By Ron Jacobs
December 11th, 2020
Every human culture included and includes music. This makes music culture universal. The other so-called cultural universal is language. Anthropologists and others may debate which came first, music or language, but the meaningful fact for this reviewer is that every culture includes music. This elemental truth is significant no matter who Bob Dylan sells his songs to, whether traditional tunes have a composer or whether sampling is protected by copyright laws. It is significant precisely because music exists across time, utilizing pitches and rhythms that exist in nature and, if one believes in such things, are part of a divine eternal presence. Even before the first flute made from a reed or an animal bone, humans produced music with their voices and their hands. Like birds, they created songs. Going a human step further, those songs became more once the mystery of rhythm was solved.
These are the fundamental premises of journalist and stringed instrument player Richard Manning’s eminently readable and fascinating new book If It Sounds Good, It is Good: Seeking Subversion, Transcendence, and Solace in America’s Music. To be honest, the title is slightly misleading; this book is about more than just American music even though its primary focus is on the Delta blues, hillbilly hollers, gospel exhilarations and the miscegenation of them all. Manning discusses the psychology of music and its potentially healing medicine. He also shares stories about women and men he has encountered through playing music and all that can become associated with that practice. Throughout the text, a thread develops linking US history, politics, loves and hatreds together like a river and its tributaries or a highway and the roads that feed into it as the asphalt meanders across the country east to west or north to south.
As even a dilatory read of US cultural history reveals, certain highways that crisscross the north American continent are not only legendary, they were instrumental to various periods of that history. Two that come easily to mind are Route 66 and Highway 61. For the purposes discussed here and in Manning’s text, it is the latter which is most important. Not only is Highway 61 part of the title of a Bob Dylan album and a song, it is the road that links the Mississippi delta to the north and vice versa. People and their music that traveled along this road define much of what is considered roots American music; the music that oozes much of what is identified with the US of A. Slavery, Jim Crow, industrialization, hard times, the open road, loose women and easy men, union battles and corporate greed—the whole shebang, as it were. Grateful Dead and Kerouac biographer Dennis McNally covered this highway and its meaning in greater detail in his 2015 masterwork On Highway 61: Music, Race and the Evolution of Cultural Freedom. Manning includes that text in his bibliography. The highway’s essential role in the drama of US history carries on.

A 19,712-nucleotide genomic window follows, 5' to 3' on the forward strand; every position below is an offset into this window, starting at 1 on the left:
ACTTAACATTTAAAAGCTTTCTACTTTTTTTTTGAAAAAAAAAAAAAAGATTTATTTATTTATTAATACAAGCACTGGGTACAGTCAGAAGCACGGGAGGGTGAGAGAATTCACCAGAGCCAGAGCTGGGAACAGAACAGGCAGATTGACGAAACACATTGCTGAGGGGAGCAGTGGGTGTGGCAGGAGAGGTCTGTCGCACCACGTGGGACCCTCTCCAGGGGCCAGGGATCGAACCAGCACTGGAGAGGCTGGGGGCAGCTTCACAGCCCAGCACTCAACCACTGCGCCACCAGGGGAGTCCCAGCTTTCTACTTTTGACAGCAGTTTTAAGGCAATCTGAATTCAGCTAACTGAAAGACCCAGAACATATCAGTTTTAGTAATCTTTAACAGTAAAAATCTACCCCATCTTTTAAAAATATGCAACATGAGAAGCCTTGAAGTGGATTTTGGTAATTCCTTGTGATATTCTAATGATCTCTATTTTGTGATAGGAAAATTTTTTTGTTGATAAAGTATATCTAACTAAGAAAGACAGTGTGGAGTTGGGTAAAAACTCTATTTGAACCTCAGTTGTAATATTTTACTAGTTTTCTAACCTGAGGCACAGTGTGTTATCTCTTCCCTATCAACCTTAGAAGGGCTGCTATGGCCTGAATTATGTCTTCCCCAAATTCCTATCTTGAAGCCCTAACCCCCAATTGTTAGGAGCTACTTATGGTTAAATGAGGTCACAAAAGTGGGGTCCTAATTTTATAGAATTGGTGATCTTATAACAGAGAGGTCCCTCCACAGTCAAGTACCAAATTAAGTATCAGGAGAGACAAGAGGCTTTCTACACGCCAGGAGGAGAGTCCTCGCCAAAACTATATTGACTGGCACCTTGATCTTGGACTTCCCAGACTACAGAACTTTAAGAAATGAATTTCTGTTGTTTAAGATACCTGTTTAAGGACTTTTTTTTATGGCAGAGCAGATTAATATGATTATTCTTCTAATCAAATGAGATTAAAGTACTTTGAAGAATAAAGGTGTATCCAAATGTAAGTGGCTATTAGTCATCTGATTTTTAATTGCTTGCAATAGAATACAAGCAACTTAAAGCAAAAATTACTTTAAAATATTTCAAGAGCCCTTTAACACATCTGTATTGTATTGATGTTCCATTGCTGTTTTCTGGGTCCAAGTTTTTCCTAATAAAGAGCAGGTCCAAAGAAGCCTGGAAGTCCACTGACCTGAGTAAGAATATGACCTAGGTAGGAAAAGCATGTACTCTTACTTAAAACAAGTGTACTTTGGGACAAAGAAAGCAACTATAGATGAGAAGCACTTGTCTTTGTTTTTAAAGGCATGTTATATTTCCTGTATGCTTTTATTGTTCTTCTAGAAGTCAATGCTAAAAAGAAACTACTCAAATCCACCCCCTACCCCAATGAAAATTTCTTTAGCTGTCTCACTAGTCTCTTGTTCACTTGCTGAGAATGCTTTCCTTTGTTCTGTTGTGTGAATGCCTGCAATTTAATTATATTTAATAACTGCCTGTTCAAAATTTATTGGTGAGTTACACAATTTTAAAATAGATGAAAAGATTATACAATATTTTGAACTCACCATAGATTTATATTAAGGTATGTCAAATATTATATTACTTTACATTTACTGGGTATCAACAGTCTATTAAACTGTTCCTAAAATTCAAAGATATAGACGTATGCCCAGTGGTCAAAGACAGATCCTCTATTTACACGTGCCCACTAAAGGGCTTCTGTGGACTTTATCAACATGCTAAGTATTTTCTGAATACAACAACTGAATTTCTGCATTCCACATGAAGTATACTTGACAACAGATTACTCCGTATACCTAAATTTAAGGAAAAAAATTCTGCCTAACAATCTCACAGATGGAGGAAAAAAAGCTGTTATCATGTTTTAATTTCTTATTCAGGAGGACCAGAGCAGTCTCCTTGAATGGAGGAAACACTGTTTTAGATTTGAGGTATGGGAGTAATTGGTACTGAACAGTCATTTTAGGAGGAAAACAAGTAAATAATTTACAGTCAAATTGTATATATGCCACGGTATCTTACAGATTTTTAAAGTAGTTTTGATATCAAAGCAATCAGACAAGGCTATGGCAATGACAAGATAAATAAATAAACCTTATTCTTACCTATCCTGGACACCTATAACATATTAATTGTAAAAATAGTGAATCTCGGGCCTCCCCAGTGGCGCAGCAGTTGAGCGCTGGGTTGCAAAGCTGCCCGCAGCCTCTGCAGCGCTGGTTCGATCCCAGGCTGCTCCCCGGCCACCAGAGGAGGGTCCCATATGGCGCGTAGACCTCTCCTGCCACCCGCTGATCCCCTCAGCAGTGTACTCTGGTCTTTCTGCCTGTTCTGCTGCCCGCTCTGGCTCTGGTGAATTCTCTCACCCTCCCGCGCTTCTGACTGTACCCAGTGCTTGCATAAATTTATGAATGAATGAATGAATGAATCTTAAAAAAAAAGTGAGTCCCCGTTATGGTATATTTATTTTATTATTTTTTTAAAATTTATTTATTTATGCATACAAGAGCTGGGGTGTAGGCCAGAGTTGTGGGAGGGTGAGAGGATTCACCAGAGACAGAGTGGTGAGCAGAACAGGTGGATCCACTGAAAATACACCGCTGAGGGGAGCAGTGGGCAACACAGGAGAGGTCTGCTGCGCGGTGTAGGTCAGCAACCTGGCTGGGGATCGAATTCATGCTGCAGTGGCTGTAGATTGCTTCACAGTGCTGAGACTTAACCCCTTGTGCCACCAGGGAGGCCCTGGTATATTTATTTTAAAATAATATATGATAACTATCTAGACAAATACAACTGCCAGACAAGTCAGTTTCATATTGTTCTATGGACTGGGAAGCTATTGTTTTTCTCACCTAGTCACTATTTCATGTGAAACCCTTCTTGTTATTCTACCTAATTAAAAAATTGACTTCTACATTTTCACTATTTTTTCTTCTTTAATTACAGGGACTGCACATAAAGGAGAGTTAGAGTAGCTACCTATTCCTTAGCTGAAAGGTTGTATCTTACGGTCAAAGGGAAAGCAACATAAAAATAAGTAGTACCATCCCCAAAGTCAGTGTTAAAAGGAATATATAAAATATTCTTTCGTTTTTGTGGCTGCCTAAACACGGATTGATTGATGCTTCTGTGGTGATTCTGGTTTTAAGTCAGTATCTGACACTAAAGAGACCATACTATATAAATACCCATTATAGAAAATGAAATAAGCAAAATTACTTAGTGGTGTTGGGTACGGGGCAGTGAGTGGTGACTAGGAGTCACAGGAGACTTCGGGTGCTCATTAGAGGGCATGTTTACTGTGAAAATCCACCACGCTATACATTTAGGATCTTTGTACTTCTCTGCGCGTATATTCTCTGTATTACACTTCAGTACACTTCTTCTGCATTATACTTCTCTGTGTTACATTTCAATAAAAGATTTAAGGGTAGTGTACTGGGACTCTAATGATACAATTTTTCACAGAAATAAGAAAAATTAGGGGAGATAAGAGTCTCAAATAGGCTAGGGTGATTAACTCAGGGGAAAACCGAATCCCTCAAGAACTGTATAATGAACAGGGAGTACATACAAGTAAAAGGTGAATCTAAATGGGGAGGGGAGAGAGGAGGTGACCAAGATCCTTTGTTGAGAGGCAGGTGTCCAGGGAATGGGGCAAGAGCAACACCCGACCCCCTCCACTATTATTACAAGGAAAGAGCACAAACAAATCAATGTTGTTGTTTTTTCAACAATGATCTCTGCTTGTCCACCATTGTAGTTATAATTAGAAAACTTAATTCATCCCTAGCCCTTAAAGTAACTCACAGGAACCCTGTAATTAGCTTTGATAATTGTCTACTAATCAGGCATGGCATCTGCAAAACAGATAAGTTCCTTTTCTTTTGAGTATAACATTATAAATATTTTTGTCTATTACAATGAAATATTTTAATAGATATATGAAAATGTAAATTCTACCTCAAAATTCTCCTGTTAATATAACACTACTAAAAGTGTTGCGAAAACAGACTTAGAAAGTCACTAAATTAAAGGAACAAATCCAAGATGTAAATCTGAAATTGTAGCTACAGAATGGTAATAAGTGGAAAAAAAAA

Manning plays guitar. Like many musicians, he tends to downplay his abilities. However, his writing on the subject reveals both a theoretical and practical understanding of the guitar and banjo that requires many intimate hours with both instruments. Hours of practicing scales, mimicking songs and setting said instrument down in frustration after wrestling with a particularly difficult syncopated riff or the like. As someone who has played different instruments over their life—none beyond apprentice ability—its fairly clear Manning is many many measures into a journeyman’s practice. It would make sense that Manning’s playing adds to his understanding of the music and its origins; the musical comprehension that resides in his fingers deepens the intellectual perspicacity assimilated from his reading and travels. In addition, so does his playing enhance the songs he has heard over the years at festivals, campfire picking circles, clubs, bars, living rooms and in multiple recorded forms. Knowing how to play a minor third, a major or minor scale or a Phrygian mode on an instrument does much to augment one’s understanding of what one is hearing in a song that utilizes them.
The story of US roots music—old-timey, blues, western swing and gospel—is the story of the colonization of the United States; by British exiles, refugees, convicts and other Europeans, then by African slaves brought across the Atlantic in chains and sold to mostly wealthy men with no acknowledgement of their chattel’s humanity. The songs are songs about brutality and love, racism and murder, sex, drugs and drink, the land’s beauty and its destruction. They are the story of this nation, its faults and ideals sung and played by poor folks in the streets of its cities, the hollers of its mountains, its churches and schools, at its protests and its wars. The songbook from which he draws—unwritten and written—is the most complete (and arguably the most accessible) of all books about US history. Unfiltered and told from every perspective humanly possible, always changing yet always intact, this history in song is as contradictory and conflicted as the people of which it sings. Richard Manning begins his text with a story about rabblerousing musician Utah Phillips’ banjo player. After an intellectually stimulating journey through the valleys and mountains, rivers and woods, city streets and backwoods roads muddied and dusty, he ends his book with a story about that same rabblerousing musician’s banjo player. It’s one hell of a trip.